As stated in the introduction, data is everywhere. However, this is mostly true for unlabeled data, which makes advancing unsupervised ML methods such as clustering very important. T-distributed stochastic neighbor embeddings (t-SNE) have been used to represent complex, multidimensional data in a 2 or 3-dimensional space where humans can identify clusters.

To give an example of an application, this method has been used to create more efficient electricity networks by clustering households and understanding their specific categories of demand.

Identifying important features

Nature provides us with a lot of remarkably complex data sets, one example is air quality data. There is a huge number of factors that play a constitutive role in air quality. When the aim is to reduce air pollution, it is important to identify the most important of those factors. Given a suitable task, we can train a Machine Learning model on the air quality data. Once it makes good predictions on the training data, we can assume that it has learned the factors that are actually relevant for making generalizations about the data, so we can then turn to observing the model itself.

If we look at the air pollution data and study the Latent Space (a mathematical representation of the feature values the Machine Learning model learns from its training data), we learn which features out of the many are the most important and with that knowledge we are able to make an impact by trying to change a limited number of factors.


Machine learning can also aid scientists in discovering new materials and chemicals. One huge problem where Machine Learning synthesis can help is developing new materials that can be used instead of plastic to eventually reduce plastic waste.

While experimenting with biodegradable polymer materials, Machine Learning models are trained on polymeric properties data to identify promising hypothetical polymers. Generative models such as Variational Autoencoders or Generative Adversarial Networks (GANs) can be trained on existing materials to then generate novel hypothetical ones via their decoders, which then have to be validated by chemical experiments.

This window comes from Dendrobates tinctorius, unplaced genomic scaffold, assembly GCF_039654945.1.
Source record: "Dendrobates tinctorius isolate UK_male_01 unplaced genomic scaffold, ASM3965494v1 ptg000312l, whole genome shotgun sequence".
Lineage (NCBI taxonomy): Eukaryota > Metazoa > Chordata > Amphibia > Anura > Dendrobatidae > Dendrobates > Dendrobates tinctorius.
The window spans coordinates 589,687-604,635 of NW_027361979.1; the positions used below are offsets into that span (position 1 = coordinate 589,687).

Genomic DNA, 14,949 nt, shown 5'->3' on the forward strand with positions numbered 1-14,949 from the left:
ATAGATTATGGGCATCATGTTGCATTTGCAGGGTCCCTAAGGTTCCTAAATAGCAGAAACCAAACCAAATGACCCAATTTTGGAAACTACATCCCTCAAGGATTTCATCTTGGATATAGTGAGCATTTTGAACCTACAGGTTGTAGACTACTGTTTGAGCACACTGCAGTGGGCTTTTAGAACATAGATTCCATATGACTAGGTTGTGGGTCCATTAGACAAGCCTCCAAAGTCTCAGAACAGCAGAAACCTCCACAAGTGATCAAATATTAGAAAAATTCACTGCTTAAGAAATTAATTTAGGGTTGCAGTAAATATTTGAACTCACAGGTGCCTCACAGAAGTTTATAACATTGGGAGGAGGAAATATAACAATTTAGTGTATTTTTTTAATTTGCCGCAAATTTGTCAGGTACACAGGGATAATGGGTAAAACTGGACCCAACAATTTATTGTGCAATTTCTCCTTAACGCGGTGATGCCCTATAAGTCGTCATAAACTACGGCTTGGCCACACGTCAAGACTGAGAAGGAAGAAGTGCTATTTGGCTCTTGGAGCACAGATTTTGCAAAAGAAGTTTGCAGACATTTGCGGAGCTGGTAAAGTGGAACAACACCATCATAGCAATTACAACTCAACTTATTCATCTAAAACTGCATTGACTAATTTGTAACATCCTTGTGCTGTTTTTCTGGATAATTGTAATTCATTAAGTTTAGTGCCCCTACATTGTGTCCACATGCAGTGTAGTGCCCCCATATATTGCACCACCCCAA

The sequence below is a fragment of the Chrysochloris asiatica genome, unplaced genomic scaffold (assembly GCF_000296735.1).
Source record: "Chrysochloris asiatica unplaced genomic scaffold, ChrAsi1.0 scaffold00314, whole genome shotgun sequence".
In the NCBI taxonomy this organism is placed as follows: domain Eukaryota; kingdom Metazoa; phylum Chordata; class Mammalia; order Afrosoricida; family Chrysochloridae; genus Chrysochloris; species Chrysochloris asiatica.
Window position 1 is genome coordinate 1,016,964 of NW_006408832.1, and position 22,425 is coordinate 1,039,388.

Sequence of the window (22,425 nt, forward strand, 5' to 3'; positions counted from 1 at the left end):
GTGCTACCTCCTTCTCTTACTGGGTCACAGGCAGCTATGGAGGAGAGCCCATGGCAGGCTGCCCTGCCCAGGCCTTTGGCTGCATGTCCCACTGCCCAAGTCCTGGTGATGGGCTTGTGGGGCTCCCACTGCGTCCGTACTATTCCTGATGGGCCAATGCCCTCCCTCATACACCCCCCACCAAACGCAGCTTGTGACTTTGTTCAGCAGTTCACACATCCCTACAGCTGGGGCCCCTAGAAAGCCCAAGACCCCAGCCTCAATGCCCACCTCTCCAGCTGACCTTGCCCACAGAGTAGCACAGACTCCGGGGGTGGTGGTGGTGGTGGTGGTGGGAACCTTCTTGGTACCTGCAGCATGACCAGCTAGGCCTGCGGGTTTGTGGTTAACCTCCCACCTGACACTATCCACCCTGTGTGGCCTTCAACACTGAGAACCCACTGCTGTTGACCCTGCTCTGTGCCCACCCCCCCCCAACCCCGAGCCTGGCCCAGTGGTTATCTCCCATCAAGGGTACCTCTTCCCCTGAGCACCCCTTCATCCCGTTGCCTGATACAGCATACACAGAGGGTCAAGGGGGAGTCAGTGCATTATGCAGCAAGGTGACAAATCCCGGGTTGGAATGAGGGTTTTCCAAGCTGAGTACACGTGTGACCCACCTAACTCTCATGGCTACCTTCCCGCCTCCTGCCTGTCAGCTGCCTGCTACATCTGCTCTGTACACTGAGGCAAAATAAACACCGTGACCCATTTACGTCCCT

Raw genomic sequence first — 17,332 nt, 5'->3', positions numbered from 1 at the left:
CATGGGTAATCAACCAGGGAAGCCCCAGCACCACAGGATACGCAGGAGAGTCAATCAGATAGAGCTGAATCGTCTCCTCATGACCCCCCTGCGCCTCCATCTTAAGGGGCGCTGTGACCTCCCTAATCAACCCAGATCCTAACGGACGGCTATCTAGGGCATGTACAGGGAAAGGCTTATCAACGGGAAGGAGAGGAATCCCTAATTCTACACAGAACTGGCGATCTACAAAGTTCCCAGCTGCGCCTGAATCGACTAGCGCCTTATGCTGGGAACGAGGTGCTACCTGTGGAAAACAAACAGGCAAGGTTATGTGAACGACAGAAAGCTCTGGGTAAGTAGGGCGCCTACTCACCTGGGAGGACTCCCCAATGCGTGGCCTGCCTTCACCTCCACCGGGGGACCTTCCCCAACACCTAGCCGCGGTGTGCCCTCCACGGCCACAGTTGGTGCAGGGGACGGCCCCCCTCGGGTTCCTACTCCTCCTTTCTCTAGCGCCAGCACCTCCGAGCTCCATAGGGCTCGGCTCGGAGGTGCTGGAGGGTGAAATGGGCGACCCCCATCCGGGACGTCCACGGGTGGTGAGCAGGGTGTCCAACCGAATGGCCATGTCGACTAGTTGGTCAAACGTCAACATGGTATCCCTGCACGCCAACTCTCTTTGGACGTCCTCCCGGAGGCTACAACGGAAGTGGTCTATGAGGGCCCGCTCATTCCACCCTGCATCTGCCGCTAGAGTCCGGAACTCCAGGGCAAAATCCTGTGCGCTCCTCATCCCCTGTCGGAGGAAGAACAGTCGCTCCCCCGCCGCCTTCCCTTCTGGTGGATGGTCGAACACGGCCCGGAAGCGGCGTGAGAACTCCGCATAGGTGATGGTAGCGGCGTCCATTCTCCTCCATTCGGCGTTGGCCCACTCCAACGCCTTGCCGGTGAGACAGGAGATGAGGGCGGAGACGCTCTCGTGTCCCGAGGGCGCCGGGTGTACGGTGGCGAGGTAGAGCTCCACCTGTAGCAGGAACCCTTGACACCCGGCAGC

Environmental experts agree that Machine Learning methods are powerful tools for tackling environmental problems and the number of academic papers on the topic had been growing significantly in the past decade. There are significant initiatives calling for cooperation, such as the Climate Change AI that was kick-started by the 2019 paper co-authored by some of the top Machine Learning experts. However, real-life applications are harder to find. This is not unexpected as putting academic studies into production is in general a rather slow process, and the interest in Machine Learning tools in environmental studies is relatively novel.

When talking about Machine Learning and the environment, one must also consider the other side of the coin, for instance, the huge amount of carbon emission caused by running complex models. Other general issues in Machine Learning also have to be considered. Sometimes there is a lack of historical or global data or the interpretability of the models is questionable. While we do have to be mindful of these drawbacks, they should definitely not steer anyone away from using Machine Learning methods. Different Machine Learning models excel at different tasks, and part of a successful project is to be mindful of all requirements and challenges when choosing or implementing a solution. For instance, not all models are black boxes, and there is the whole research field of Interpretable AI devoted to easing human understanding of decisions made by Machine Learning algorithms.


In order to tackle an issue as grave as the decay of our natural environment, we need all hands on deck. In this post, we have sampled a small but colorful subset of Machine Learning projects which are either already part of the solution or showing excellent research results and ready to be put into practice. By dividing the ideas according to the common Machine Learning tasks that they involve, we show that we can break down problems occurring in environmental protection to be similar to problems in any other field. This means that the technology to help solve these problems is tried-and-tested, so with the right expertise, Machine Learning models can indeed take part in helping to protect the natural environment.

About the author

Edit Szügyi

Edit has an academic background in linguistics and her interest in combining it with technology has led her to pursue a second master’s degree in Cognitive Systems at the University of Potsdam. At dida, she supports the natural language processing team, especially in the area of data processing.